- Associated Press - Tuesday, July 22, 2014

HOUSTON (AP) - After her mother was gunned down on a quiet neighborhood street just a block from her elementary school, 7-year-old Sheyli Galvez was turned over to Child Protective Services while a state district judge determined her fate.

The process involved a six-month CPS investigation that included a home study in her native Honduras.

The Houston Chronicle (https://bit.ly/1A1H4mw ) reports CPS and the child’s attorney had to prove to the judge that it is in the best interests of Sheyli, who was in Houston illegally, to be returned to her father in a Caribbean port town in the most violent-wracked region of Honduras, itself deemed the world’s most dangerous country. The judge agreed, and this week Sheyli returned home.

“I’m just so happy to finally have my little girl with me,” the father, Rolvin Galvez, said by phone from Honduras.

As more than 13,000 unaccompanied Honduran children have turned themselves in to U.S. Border Patrol officials this year, part of a wave of nearly 60,000 unaccompanied children who have flooded into Texas, Sheyli’s case is unusual as CPS typically doesn’t repatriate children who are here illegally, proving how U.S. laws can treat children in the same situations differently.

While the White House and Congress wrangle over how to deal with the influx of Central American children, the United Nations High Commissioner for Refugees has estimated that about 60 percent might be eligible for humanitarian protection under international standards because of the levels of violence in El Salvador, Guatemala and Honduras. Obama has said he would like to deport the children quickly, but is hamstrung by a 2008 law designed to protect sex trafficking victims.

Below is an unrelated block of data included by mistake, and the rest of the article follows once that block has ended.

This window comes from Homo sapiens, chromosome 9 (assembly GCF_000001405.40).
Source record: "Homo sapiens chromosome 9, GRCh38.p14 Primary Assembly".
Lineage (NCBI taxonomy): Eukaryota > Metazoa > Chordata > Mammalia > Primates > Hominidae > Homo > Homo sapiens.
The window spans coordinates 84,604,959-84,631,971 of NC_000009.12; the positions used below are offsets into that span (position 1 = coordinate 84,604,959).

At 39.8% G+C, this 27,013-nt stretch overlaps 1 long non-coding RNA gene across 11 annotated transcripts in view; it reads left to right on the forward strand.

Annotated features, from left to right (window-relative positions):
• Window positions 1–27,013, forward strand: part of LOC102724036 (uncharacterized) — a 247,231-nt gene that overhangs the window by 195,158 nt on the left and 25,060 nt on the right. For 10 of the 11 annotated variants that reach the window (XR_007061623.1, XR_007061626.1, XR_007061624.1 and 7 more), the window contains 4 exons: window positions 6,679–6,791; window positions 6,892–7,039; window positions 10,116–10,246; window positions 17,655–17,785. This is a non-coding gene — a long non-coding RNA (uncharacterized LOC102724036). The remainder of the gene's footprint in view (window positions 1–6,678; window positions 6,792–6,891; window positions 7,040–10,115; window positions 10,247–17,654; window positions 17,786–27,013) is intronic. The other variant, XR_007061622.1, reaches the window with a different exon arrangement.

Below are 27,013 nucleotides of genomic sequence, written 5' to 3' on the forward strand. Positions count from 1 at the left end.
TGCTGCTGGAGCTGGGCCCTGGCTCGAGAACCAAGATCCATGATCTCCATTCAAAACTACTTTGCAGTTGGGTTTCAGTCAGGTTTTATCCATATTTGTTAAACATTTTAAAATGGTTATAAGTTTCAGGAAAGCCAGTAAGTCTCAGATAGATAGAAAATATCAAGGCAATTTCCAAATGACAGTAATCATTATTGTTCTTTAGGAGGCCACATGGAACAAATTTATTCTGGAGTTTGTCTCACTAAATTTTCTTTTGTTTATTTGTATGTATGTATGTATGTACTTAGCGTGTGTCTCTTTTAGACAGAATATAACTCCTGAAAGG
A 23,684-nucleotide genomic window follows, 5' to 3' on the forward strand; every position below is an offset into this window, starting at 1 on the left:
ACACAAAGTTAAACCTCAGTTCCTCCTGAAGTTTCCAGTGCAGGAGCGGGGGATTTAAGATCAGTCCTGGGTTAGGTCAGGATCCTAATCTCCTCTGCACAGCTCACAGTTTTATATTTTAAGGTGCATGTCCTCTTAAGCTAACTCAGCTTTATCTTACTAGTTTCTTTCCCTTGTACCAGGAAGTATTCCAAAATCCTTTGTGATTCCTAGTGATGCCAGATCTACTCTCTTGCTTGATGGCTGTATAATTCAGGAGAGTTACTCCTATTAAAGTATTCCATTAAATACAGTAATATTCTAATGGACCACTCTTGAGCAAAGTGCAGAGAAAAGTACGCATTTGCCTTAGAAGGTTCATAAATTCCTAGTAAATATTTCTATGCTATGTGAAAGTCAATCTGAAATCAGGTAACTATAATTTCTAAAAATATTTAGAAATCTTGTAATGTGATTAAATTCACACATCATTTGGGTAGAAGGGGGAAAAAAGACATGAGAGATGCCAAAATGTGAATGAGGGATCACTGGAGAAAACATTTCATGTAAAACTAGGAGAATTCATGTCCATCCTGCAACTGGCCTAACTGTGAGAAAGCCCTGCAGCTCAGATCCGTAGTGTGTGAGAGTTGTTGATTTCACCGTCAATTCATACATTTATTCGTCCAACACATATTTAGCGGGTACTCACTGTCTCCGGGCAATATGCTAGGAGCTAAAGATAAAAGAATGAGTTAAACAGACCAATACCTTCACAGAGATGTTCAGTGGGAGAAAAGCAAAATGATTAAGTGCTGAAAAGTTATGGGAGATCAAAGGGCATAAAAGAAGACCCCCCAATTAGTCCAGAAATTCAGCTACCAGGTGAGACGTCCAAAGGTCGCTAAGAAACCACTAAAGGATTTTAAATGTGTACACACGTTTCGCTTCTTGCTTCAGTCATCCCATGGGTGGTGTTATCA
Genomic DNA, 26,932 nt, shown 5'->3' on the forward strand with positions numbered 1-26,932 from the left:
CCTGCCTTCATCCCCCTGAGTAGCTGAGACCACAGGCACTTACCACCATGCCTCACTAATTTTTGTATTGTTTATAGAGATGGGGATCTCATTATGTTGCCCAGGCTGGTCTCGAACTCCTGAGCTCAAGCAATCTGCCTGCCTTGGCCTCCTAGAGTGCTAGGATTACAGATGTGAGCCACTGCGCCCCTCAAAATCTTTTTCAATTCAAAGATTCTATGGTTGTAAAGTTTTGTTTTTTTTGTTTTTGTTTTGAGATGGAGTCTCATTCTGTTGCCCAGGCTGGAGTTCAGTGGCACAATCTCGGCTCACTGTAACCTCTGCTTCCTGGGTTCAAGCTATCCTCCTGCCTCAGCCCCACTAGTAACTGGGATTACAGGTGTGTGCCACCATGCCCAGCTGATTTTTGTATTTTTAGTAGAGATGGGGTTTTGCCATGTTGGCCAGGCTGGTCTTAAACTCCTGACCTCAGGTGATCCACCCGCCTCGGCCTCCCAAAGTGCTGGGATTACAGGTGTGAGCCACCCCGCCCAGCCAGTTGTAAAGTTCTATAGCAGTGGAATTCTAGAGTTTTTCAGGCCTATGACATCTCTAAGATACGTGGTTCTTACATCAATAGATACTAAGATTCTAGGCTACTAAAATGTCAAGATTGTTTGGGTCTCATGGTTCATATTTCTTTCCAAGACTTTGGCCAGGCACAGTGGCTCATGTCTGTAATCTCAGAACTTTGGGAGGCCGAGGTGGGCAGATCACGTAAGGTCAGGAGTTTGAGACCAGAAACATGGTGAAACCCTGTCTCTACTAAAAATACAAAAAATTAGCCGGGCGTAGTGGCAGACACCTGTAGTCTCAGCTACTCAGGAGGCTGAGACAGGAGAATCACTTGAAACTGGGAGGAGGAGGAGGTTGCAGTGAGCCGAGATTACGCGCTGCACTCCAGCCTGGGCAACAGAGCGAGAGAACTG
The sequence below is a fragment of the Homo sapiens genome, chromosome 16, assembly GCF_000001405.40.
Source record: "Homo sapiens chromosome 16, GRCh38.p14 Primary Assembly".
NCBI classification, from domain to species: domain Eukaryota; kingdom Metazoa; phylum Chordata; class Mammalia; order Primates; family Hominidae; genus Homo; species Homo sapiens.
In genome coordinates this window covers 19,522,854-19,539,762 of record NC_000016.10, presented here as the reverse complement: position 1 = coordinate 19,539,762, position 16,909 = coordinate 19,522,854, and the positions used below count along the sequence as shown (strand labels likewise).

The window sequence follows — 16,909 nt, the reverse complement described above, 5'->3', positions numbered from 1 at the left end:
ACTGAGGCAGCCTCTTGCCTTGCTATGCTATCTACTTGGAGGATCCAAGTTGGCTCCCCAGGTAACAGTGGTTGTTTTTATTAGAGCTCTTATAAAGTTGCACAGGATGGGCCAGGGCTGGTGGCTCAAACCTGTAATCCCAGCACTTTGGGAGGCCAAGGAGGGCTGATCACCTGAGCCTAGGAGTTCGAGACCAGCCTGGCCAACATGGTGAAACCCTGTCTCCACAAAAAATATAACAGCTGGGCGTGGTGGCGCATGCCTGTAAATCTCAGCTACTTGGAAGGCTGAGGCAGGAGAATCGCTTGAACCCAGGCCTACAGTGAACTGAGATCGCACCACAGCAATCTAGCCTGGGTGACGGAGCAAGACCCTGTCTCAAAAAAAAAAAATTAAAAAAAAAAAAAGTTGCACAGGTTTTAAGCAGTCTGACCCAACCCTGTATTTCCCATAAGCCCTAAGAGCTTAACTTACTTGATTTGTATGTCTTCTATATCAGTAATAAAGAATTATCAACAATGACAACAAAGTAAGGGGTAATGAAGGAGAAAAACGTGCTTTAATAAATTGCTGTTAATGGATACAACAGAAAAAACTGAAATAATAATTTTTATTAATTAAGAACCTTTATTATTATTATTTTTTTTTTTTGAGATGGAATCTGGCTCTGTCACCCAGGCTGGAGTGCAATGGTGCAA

Meanwhile, Sheyli, a dark-haired little girl who enjoys wearing princess dresses and tiaras, was kept with a foster family for six months while CPS and consulate officials investigated whether to place her with her father in Honduras.

The complicated case began when Sheyli’s mother, 24-year-old Yolibeth Perez, was shot dead at about 3 p.m. Jan. 22 as she was walking to pick Sheyli up from Emerson Elementary School in southwest Houston. Witnesses told police the man appeared suddenly, shooting Perez several times before running away.

Relatives in Houston say Perez came here illegally about a year ago from Puerto Cortes, a city on the northeast Honduran coast near Guatemala. They say she came to live with an aging aunt, but mostly kept to herself and didn’t tell them why she had left Honduras other than to say she was applying for asylum.

But police said they initially received information that her then-husband in Honduras was in a drug cartel and that she’d fled the country for her safety. Police said Perez called them at 3 p.m. Dec. 12 from her apartment complex, saying someone had shot at her but that the shooter ran away. Police couldn’t find any bullets.

Perez told relatives, including her daughter, that the shooter was a masked woman. Jose Torres, who is married to Perez’s cousin and listed as an emergency contact, picked up Sheyli and tried to shield her from the taped-off murder scene as he drove her home.

It was no use. Sheyli saw the police cars and said, “That old woman has taken away my mom.”

Once police discovered the cartel claims, CPS took Sheyli into their custody because there was concern about her safety, and relatives worried they might be targeted too, said CPS spokeswoman Estella Olguin. Sheyli was then placed with a foster family while CPS investigated whether she should be adopted or returned to her relatives here or in Honduras.